LAST July, I suggested that each of us have our self mid-year review. I suggested the book Eat Move Sleep by Tom Rath as a starting point in taking care of our body.
I thought that with the pandemic continuing to cause anxieties due to uncertainties, it would be good for us to try to focus on things we can control—our self. Let us try to use this time to regulate ourselves in areas that was difficult to do in the past. Now that we have more time at home, I felt the best place to start is with sleep. Based on the book The Sleep Revolution by Arianna Huffington, experts from the American Academy of Sleep Medicine and the Sleep Research Society recommend that the healthy amount of sleep for individuals between the ages of 18 and 60 is a minimum of seven hours.
What happens when we lack sleep? I summarized below an article I really found useful at Healthline.com, “10 Reasons Why Good Sleep is Important” by Joe Leech and medically reviewed by Atli Arnarson BSc, PhD, because I found it quite comprehensive and simple to understand:
1. Poor sleep is linked to higher body weight, and is strongly linked to weight gain. It even states that short sleep duration is one of the strongest risk factors for obesity in both children and adults.
2. Studies show that sleep-deprived individuals have a bigger appetite and tend to eat more calories because sleep deprivation disrupts the daily fluctuations in appetite hormones and is believed to cause poor appetite regulation.
3. Sleep deprivation negatively affects concentration and productivity because sleep is important for various aspects of brain function, which includes cognition, concentration, productivity and performance.
4. Less sleep duration has also been associated with poor exercise performance and functional limitation in older women. In a study on basketball players, longer sleep was shown to significantly improve speed, accuracy, reaction times, and mental well-being.
5. Poor sleepers have a greater risk of heart disease and stroke.
6. Sleep affects glucose metabolism and type 2 diabetes risk. In a study of healthy young men, restricting sleep to four hours per night for six nights in a row caused symptoms of prediabetes. These symptoms resolved after one week of increased sleep duration.
7. Mental health issues, such as depression, are strongly linked to poor sleep quality, sleeping disorders, and even associated with an increased risk of death by suicide. It has been estimated that 90 percent of people with depression complain about sleep quality.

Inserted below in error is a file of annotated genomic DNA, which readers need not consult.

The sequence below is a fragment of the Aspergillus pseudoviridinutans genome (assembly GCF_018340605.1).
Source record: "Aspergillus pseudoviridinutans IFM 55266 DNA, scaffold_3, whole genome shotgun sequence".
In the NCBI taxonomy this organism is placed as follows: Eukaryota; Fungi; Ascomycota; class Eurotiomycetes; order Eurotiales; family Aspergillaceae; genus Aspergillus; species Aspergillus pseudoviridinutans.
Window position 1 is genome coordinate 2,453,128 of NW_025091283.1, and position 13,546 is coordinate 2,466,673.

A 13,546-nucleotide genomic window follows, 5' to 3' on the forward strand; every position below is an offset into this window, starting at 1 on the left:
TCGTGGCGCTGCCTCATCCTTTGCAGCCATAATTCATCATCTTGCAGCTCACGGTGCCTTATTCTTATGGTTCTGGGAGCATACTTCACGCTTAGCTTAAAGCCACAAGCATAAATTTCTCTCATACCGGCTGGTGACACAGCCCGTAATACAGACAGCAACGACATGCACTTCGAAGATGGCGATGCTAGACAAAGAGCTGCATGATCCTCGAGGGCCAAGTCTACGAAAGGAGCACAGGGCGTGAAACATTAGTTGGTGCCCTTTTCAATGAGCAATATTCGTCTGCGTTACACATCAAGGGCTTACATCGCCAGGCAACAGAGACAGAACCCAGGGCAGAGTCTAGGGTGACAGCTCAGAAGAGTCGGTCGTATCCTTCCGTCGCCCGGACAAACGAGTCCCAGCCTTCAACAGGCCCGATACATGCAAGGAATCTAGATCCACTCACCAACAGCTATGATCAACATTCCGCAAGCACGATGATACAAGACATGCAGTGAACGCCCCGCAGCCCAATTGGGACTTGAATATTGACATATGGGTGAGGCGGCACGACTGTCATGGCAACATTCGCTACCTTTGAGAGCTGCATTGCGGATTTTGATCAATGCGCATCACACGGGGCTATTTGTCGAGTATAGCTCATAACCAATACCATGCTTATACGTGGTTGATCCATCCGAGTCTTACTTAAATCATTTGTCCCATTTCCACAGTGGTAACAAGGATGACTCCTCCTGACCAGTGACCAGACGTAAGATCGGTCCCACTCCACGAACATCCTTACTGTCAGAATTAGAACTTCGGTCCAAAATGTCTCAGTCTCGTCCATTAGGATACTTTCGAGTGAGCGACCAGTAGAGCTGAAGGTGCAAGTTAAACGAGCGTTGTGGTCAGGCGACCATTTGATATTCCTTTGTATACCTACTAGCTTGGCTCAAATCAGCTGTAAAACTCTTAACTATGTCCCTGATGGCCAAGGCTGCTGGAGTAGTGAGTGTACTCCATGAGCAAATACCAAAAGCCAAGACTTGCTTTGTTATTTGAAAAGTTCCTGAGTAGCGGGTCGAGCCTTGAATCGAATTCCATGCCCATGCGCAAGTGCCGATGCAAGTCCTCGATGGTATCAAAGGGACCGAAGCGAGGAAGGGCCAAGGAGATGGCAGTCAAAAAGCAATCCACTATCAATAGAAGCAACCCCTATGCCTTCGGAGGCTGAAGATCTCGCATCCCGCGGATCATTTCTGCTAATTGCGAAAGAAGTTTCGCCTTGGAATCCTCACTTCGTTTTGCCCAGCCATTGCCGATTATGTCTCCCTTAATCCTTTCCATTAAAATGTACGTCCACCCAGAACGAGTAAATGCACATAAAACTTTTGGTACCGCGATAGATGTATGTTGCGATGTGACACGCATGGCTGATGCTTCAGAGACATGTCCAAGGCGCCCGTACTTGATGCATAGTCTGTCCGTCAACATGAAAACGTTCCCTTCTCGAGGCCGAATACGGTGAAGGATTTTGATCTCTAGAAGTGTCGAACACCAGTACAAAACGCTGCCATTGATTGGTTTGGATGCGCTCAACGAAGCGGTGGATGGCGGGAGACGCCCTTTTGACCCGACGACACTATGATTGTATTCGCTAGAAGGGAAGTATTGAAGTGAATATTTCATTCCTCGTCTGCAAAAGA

8. Even a small loss of sleep has been shown to impair immune function. It cited a large two-week study which found that those who slept less than seven hours were almost three times more likely to develop a cold than those who slept eight hours or more. It suggests that if you often get colds, ensuring that you get at least eight hours of sleep per night and eating garlic could be very helpful.
9. Poor sleep is linked to increased inflammation like long-term inflammation of the digestive tract.
10. Sleep affects emotions and social interactions. One study found that people who had not slept had a reduced ability to recognize expressions of anger and happiness, along with important social cues and process emotional information.
In order to sleep better, Mayoclinic.org suggests these six steps to better sleep:
n STICK TO A SLEEP SCHEDULE. Go to bed and get up at the same time every day. Try to limit the difference in your sleep schedule on weeknights and weekends to no more than one hour. If you don’t fall asleep within about 20 minutes, leave your bedroom and do something relaxing. Read or listen to soothing music. Go back to bed when you’re tired. Repeat as needed.
PAY ATTENTION TO WHAT YOU EAT AND DRINK. Don’t go to bed hungry or stuffed. Nicotine, caffeine and alcohol deserve caution, too. The stimulating effects of nicotine and caffeine take hours to wear off and can wreak havoc on quality sleep. And even though alcohol might make you feel sleepy, it can disrupt sleep later in the night.
CREATE A RESTFUL ENVIRONMENT. Create a room that is ideal for sleeping. Often, this means cool, dark and quiet. Doing calming activities before bedtime, such as taking a bath or using relaxation techniques, might promote better sleep.
LIMIT DAYTIME NAPS. Long daytime naps can interfere with nighttime sleep. If you choose to nap, limit yourself to up to 30 minutes and avoid doing so late in the day.
REGULAR PHYSICAL ACTIVITY CAN PROMOTE BETTER SLEEP. Avoid being active too close to bedtime, however. Spending time outside every day might be helpful, too.
TRY TO RESOLVE YOUR WORRIES OR CONCERNS BEFORE BEDTIME. Jot down what’s on your mind and then set it aside for tomorrow.
At this time, I believe harnessing one’s energy is important to have the positive disposition we all critically need to get through this pandemic.
Sleep is one good area for us to do that. Let’s sleep right today.